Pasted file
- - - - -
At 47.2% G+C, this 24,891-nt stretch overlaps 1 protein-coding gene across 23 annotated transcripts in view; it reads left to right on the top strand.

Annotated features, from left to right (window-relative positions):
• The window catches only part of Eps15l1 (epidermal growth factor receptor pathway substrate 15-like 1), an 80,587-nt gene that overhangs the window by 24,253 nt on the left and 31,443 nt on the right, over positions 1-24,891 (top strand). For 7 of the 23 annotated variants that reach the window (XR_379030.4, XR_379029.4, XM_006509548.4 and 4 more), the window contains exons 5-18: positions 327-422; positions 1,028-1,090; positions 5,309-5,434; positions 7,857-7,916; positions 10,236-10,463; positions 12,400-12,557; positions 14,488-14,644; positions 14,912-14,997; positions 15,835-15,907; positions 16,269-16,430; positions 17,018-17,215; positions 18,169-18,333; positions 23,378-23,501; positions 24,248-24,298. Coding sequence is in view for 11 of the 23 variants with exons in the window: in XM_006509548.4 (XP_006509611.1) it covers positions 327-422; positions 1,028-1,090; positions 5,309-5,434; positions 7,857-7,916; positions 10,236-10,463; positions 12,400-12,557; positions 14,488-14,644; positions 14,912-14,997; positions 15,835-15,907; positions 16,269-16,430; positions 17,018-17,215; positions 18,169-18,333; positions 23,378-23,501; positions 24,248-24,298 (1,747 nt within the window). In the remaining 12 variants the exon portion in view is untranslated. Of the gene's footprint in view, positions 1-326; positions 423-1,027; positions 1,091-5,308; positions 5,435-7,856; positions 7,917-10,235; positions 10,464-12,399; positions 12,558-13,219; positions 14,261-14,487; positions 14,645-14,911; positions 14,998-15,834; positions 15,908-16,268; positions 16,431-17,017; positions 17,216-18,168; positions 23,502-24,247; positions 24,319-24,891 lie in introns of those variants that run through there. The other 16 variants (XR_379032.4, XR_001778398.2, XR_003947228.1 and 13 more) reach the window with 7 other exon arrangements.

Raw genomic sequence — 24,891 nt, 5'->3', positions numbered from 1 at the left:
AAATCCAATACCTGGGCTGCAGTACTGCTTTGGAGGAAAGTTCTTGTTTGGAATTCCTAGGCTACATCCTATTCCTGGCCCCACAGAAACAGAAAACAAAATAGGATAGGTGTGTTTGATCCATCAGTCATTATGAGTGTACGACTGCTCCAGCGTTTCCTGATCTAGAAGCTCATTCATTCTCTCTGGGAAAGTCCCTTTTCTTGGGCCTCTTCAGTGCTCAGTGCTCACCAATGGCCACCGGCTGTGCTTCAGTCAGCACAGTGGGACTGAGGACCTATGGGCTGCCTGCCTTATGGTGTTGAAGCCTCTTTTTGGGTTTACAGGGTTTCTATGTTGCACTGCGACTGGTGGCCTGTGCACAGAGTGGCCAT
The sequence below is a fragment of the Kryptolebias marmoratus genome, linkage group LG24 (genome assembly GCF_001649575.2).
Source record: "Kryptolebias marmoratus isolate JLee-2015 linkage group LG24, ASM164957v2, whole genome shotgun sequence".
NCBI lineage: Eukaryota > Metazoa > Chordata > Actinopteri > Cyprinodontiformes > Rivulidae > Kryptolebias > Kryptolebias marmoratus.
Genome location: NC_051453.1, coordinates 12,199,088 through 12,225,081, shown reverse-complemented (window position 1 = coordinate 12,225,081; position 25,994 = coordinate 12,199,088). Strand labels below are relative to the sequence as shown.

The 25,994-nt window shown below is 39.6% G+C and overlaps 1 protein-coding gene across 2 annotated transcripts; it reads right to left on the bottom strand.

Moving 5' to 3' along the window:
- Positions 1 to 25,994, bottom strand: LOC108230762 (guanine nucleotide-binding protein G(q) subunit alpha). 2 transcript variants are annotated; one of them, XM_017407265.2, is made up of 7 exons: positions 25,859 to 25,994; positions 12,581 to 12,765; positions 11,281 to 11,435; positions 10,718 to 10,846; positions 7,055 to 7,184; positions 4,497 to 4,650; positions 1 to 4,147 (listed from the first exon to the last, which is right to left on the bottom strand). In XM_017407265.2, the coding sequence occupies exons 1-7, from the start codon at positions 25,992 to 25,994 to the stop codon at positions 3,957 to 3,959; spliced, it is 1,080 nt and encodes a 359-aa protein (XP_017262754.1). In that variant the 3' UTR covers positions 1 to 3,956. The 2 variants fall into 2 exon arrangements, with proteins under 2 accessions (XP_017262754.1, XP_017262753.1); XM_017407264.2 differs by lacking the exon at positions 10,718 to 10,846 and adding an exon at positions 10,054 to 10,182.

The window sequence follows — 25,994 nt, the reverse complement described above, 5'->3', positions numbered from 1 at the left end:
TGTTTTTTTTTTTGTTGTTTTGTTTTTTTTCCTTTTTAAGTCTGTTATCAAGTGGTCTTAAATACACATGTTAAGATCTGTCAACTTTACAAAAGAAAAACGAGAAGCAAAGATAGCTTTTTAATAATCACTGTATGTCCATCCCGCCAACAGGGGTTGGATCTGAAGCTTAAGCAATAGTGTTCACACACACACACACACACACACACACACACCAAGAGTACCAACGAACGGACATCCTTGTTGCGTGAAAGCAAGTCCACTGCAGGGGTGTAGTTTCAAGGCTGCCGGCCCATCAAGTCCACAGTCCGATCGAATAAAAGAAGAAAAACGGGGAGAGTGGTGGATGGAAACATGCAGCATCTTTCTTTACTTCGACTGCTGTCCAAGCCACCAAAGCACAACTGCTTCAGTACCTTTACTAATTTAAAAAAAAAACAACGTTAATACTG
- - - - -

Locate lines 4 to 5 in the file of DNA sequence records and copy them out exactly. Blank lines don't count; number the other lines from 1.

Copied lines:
Raw genomic sequence — 24,891 nt, 5'->3', positions numbered from 1 at the left:
AAATCCAATACCTGGGCTGCAGTACTGCTTTGGAGGAAAGTTCTTGTTTGGAATTCCTAGGCTACATCCTATTCCTGGCCCCACAGAAACAGAAAACAAAATAGGATAGGTGTGTTTGATCCATCAGTCATTATGAGTGTACGACTGCTCCAGCGTTTCCTGATCTAGAAGCTCATTCATTCTCTCTGGGAAAGTCCCTTTTCTTGGGCCTCTTCAGTGCTCAGTGCTCACCAATGGCCACCGGCTGTGCTTCAGTCAGCACAGTGGGACTGAGGACCTATGGGCTGCCTGCCTTATGGTGTTGAAGCCTCTTTTTGGGTTTACAGGGTTTCTATGTTGCACTGCGACTGGTGGCCTGTGCACAGAGTGGCCAT